Teacher targets achievement gap

Progress Staff WriterJuly 11, 2014 

Two-year-old Reagan Crouser of O’Fallon stopped by the face-painting booth during the O’Town 5th of July Block Party to have a butterfly painted on her face.

BY MARK RAEBER — For the Progress Buy Photo

JaRon Dent is confident that “with a little hard work, a little effort and the help of other people” Black students at O’Fallon Township High School (OTHS) can achieve academically at the level of their White counterparts.

And he wants to develop programs at the school to help them do that.

In spite of numerous efforts over the years to address a persistent achievement gap that sets its Black students apart, OTHS struggles to find a formula that can successfully close the fissure. The district’s 2013 school report card showed a 30 point difference between the percentage of

White students and the percentage of Black students who met or exceeded the state’s learning standards in reading on the Prairie State Achievement Exam. The gaps in math and science were nearly 45 points.

Dent, a special education teacher at OTHS who also is Black, brought his worries about the achievement gap to the Dist. 203 school board and to Superintendent Darcy Benway, Ed.D., this spring. And he asked their help in trying to develop programs to address the problem.

“My biggest worry is that we are actually losing these kids,” Dent said.

“We have a population of students who are falling behind academically,” he noted. “They are low achievers. They are lower income. They are at risk students. They don’t have the support at home. They don’t have the resources. They don’t know how to help themselves. They don’t have the confidence to go out into the real world and thrive. And they need help.

“I want to show the kids we care and that we want to help them,” Dent said. “I don’t want the taxpayers to end up having to pay for them because they don’t realize their potential and are stuck working jobs that are not meaningful and in which they can succeed and start a career.

“And I firmly believe education is the key,” he said. “If you educate yourself and expose yourself to different things you are not accustomed to you can work your way out of any situation.”

Dent said, in his effort to find solutions for the problem, he has met with Martha Weld, the high school’s curriculum coordinator, to begin a process to determine if other schools have successful programs to address the achievement gap that can be tailored to fit the needs of OTHS.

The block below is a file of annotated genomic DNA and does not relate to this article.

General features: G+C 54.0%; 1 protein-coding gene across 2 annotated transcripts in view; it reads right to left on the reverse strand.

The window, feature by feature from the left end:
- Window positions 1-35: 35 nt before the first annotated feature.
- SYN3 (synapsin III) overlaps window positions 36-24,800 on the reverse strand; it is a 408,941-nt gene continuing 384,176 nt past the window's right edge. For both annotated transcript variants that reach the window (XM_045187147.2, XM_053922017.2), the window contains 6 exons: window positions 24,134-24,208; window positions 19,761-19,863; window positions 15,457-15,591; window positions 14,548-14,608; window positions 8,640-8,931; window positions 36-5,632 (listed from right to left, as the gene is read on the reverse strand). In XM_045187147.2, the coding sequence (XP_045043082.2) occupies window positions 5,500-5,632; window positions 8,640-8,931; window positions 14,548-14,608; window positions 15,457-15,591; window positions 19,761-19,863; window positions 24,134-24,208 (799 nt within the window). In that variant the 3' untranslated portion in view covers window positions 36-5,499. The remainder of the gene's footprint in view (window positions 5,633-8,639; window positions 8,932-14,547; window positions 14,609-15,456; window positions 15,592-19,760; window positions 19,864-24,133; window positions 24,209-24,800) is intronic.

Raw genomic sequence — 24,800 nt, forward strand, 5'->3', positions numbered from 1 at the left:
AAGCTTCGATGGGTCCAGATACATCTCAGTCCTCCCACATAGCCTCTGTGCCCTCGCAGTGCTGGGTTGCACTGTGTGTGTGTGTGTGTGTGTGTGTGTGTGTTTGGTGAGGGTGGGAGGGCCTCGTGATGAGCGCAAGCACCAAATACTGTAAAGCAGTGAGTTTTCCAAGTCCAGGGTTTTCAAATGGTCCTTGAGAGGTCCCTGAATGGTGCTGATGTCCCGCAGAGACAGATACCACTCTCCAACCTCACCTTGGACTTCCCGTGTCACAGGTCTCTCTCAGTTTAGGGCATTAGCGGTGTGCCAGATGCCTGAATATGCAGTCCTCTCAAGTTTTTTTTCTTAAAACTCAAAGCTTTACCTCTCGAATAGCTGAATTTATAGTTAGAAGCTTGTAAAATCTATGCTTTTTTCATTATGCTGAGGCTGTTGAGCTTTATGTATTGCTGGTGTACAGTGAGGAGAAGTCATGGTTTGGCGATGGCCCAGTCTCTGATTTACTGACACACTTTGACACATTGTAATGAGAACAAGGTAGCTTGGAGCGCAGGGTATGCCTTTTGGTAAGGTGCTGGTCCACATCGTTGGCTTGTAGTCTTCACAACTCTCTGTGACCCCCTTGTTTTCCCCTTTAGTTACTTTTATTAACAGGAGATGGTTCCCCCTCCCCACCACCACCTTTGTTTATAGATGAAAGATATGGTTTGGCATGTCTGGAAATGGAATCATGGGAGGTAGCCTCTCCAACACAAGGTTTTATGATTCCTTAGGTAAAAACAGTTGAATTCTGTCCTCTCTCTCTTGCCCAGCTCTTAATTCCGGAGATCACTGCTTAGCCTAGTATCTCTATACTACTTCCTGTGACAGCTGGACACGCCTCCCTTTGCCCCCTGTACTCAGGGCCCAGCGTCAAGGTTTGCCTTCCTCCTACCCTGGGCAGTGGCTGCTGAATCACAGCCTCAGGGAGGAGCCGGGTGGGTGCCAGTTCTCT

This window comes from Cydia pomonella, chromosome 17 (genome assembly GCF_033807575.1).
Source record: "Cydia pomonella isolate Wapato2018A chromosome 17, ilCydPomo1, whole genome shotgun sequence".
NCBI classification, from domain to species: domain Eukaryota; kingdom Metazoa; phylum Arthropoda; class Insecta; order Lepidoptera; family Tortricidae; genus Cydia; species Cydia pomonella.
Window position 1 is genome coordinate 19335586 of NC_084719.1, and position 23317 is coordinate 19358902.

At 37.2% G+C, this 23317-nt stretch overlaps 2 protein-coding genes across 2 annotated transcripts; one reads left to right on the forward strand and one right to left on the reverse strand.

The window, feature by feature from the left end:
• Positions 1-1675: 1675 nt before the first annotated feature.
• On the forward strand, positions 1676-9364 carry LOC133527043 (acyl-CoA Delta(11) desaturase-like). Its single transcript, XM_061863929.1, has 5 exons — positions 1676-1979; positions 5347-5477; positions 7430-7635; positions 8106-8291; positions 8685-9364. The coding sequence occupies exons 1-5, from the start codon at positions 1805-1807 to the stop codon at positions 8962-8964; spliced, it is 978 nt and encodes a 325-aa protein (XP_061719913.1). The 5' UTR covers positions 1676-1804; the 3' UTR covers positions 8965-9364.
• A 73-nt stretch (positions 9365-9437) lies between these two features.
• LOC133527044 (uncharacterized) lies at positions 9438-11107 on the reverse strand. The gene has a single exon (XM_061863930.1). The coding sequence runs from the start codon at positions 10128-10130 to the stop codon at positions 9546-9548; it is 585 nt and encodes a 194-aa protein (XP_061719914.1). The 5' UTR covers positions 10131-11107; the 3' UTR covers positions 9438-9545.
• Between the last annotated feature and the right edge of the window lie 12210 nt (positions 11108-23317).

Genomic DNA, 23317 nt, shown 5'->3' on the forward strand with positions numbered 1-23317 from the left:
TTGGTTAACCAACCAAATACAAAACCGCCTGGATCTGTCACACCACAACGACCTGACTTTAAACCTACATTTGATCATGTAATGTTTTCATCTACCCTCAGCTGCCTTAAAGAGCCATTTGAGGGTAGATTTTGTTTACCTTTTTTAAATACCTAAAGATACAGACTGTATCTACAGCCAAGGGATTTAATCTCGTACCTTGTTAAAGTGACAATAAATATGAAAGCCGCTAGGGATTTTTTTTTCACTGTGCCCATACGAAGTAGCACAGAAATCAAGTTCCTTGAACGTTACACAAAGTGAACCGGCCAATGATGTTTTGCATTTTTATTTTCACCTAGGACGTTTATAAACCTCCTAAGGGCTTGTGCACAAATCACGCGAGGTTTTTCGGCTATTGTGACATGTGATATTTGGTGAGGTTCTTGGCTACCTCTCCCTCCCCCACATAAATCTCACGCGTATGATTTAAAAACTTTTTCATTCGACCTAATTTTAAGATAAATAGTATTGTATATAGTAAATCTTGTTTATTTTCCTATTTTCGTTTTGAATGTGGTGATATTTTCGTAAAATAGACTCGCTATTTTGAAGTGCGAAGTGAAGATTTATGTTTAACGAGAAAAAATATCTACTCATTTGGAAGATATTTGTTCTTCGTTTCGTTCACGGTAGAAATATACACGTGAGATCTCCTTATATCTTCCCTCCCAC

Discussing the progress toward that goal, Weld said, “I am researching programs in other places right now but I don’t want to research programs not knowing what we need so I have not done it in any depth.

“What we have started to do is target our 200 highest performing students and our 200 lowest achieving students,” she explained. “We have collected data from those 400 and we are trying to find any commonalities and any definite variations that exist between them. We want to know if there are recurring themes among the highest achieving students and among the lowest achieving students.

“And, if we have what would be a typically high-risk student who is in our highest achieving group, we are interested in segregating the data ... to see if we can isolate those variations. If so, we would like to provide opportunities to foster those traits or characteristics in our lowest achieving students,” she said.

“Right now the data gathering has taken place and we are entering it into a database so we can dissect it. There are quantitative portions and qualitative portions and we are looking at it from those two different aspects,” Weld said. “Once we finish that we will be able to see if there are specific programs out there that fit us or if we need to create a program for us using other programs as a guide.”

She then noted, “I can say what we have discovered is that if you ... look at the gap that occurs between our low risk students and our high risk students who are well performing what we have found is that interventions we have put into place are causing a shift to occur. The students who are starting off as our low achieving students start performing better over time when they are here.

“So we have closed the gap. But a gap still exists,” she said.

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